• Resolution 66: Documents and publications of the Union
  • Resolution 70: Mainstreaming a gender perspective in ITU and promotion of gender equality and the empowerment of women through telecommunications/information and communication technologies

As you’ve probably noticed by now, ITU Member States certainly have a knack for developing really snappy titles for resolutions. In a lot of cases, titles started off short and clear, but as more and more ideas have been inserted into specific resolutions, the titles have been expanded to reflect this. In short, general resolution bloat is reflected in title bloat.

Below is a graph of how the word counts of these five long-standing resolutions have grown since their creation (all but Resolution 70 were around in 1994).

Word growth of a selection of ITU Plenipotentiary resolutions not specifically about the Internet or Information Society

Resolution 64 is basically about the impact of sanctions on ICT development and use by sanctioned countries, so it’s a pretty sensitive topic, but even that hasn’t led to the resolution expanding at anywhere near the rate of the Internet or Information Society related resolutions.

In contrast, the gender resolution (70) has expanded significantly in the last two plenipotentiaries. It went from 1,787 words in 2010, to 3,079 words in 2014, to 3,681 words this year. For reasons that I fully don’t understand, gender equality has become a highly contentious topic, with some Member States objecting to ITU spending time on this issue, arguing it’s more important for ITU to prioritise equal regional participation. To me, it feels very odd for Member States to be arguing about this, given ITU’s involvement in EQUALS, amongst other gender initiatives, and the wider UN Sustainable Development Goal 5, on gender equality, that all UN Member States have signed on to, but as always, what a Member State may promote in one UN process may be very different to their stance on the same issue in a different UN process. Go figure.

Removing the outlying Resolution 70 from this bundle of older resolutions, the average word increase for the remaining four resolutions at each plenipotentiary that they’ve been updated is 106 words. The resolutions are still growing, but very, very slowly.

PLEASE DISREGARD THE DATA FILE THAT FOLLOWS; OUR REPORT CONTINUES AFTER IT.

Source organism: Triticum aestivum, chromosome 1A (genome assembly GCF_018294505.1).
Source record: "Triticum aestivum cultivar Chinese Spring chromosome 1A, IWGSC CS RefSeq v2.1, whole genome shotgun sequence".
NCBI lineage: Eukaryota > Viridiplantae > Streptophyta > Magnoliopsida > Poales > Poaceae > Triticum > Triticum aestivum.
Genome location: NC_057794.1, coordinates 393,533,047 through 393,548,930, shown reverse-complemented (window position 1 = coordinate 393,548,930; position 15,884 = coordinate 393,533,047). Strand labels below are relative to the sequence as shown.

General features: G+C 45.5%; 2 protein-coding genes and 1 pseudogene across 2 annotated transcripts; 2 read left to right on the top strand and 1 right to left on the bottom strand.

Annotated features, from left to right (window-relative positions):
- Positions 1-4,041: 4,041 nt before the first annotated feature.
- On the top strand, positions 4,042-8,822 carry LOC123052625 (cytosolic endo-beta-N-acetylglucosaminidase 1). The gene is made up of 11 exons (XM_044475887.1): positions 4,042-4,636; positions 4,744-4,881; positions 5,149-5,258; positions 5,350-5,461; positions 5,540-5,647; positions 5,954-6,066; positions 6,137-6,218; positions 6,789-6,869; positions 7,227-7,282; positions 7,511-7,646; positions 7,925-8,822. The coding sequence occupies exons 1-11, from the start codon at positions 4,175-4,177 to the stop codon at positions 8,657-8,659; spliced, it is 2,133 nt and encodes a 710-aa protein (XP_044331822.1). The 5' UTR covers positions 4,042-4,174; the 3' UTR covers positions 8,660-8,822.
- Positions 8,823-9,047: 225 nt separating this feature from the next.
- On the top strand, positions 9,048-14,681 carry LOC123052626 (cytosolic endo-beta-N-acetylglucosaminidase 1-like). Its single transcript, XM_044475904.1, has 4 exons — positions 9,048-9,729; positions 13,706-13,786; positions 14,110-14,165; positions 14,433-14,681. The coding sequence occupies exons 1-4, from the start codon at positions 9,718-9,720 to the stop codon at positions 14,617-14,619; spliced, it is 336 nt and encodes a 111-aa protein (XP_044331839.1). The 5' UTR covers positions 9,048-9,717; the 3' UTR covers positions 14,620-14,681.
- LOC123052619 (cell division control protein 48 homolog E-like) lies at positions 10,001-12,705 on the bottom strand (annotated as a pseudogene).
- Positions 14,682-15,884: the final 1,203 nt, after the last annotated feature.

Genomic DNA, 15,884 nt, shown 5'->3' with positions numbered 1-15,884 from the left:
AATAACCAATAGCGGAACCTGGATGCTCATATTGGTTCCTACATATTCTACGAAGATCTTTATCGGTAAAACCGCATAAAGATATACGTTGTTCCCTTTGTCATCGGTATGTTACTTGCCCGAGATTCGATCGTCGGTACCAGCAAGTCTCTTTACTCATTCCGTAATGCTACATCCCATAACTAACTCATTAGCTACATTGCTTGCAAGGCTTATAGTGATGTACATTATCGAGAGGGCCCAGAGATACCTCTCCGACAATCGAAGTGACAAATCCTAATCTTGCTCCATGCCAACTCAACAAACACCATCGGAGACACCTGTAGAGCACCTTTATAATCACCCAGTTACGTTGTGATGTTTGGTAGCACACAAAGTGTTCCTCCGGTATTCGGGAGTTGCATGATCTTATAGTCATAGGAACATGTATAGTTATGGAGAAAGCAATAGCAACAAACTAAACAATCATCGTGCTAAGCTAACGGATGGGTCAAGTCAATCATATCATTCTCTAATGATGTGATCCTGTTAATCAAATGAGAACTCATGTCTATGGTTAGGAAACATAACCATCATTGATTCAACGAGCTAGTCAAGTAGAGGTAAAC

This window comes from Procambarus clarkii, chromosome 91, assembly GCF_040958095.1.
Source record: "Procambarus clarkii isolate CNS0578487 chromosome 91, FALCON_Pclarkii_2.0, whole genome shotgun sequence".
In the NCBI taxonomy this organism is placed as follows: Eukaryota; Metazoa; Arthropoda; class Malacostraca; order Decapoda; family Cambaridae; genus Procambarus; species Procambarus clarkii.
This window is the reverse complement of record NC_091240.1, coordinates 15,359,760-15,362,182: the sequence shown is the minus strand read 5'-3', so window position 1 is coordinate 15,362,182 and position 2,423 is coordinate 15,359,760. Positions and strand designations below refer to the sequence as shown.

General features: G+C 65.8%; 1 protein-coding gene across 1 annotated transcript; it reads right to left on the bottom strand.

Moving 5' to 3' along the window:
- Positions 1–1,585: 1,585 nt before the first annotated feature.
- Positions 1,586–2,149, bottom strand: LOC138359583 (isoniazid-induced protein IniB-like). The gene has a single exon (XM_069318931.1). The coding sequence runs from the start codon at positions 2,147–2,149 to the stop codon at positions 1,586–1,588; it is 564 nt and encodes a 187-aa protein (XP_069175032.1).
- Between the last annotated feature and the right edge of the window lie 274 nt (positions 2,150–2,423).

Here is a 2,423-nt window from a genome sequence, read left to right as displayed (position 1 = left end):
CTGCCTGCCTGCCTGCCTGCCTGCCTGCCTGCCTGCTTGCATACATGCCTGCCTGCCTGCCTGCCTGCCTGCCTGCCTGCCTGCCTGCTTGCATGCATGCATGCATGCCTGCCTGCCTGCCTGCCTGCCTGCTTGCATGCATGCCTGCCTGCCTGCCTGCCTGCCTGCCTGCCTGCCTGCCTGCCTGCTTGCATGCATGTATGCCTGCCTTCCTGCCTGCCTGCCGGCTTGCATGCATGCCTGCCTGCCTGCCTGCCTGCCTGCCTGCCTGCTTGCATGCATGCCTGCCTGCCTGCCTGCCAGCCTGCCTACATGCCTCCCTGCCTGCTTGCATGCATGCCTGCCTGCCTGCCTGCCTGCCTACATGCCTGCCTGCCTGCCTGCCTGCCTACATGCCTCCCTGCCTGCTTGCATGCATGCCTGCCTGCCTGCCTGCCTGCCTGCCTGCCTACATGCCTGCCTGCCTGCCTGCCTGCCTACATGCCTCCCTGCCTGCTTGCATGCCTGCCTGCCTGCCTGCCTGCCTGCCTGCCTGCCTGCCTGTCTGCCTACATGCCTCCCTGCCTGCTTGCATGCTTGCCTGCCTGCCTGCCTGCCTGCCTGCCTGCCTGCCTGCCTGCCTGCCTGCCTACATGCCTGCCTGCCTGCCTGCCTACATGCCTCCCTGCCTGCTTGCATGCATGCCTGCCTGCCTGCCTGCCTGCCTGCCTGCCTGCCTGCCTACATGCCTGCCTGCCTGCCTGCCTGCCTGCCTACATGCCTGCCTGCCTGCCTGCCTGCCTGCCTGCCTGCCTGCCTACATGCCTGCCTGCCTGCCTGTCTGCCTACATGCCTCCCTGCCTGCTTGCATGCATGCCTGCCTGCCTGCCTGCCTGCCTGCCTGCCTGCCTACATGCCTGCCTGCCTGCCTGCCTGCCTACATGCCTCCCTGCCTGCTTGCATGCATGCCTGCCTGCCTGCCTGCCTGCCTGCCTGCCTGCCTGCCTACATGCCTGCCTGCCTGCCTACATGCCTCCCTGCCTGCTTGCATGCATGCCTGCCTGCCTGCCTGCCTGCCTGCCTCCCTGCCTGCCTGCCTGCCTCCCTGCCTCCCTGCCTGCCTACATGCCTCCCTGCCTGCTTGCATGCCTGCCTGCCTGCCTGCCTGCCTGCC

The general trend for Internet and Information Society resolutions to bloat

As the graph below shows, there’s an increasing number of resolutions on Internet and Information Society-related issues being created, those resolutions are generally being updated at each subsequent plenipotentiary (many of the early ITU resolutions haven’t been updated in years), and the trend is for them to get bigger each time they’re updated.

Word growth of Internet and Information Society-related ITU Plenipotentiary resolutions

For quick reference, here are size comparisons for the above resolutions, showing word count at the time of their original creation, and their size after being updated at Plenipotentiary 2018:

Comparison of word growth in ITU Plenipotentiary resolutions related to the Internet and Information Society

Notice that the closer to the left side of the bar chart that a resolution is, the larger the relative increase in words. This is because the older the resolution, the more plenipotentiaries it’s been through, and the more chances there have been for Member States to add more content to the resolutions.

Also, as shown in the bar chart below, there’s a general trend for Internet, Information Society, and the newer digital applications and services resolutions that arose during the 2018 Plenipotentiary to start life with a larger number of words.

General trend in growth of initial word count for ITU Plenipotentiary resolutions related to the Internet, Information Society and digital applications and services

In the above bar chart, please note that what I’m calling the digital applications and services resolutions (Over-The-Top services (OTTs), Digital Economy and Society, and Bridging the Digital Financial Gap) don’t have resolution numbers yet. Because they are so new, they currently are only identified by their Working Group of Plenary resolution numbers, not by the larger schedule of Plenipotentiary resolution numbers. Rather than use the temporary Working Group of Plenary numbers, I’ve chosen just to refer to their subjects.

The above chart only refers to 11 resolutions, so is not a particularly large pool of data with which I can conclude that there are strong trends, but there is an overall emerging trend for resolutions in the Internet/Information Society/digital applications and services space to start life in more words as the years have passed, particularly if you remove the two extremely high starting-word-count resolutions, 140 (from 2006) and 179 (from 2010).

How do Plenipotentiary resolutions on Internet and Information Society issues compare to similar resolutions in other UN forums?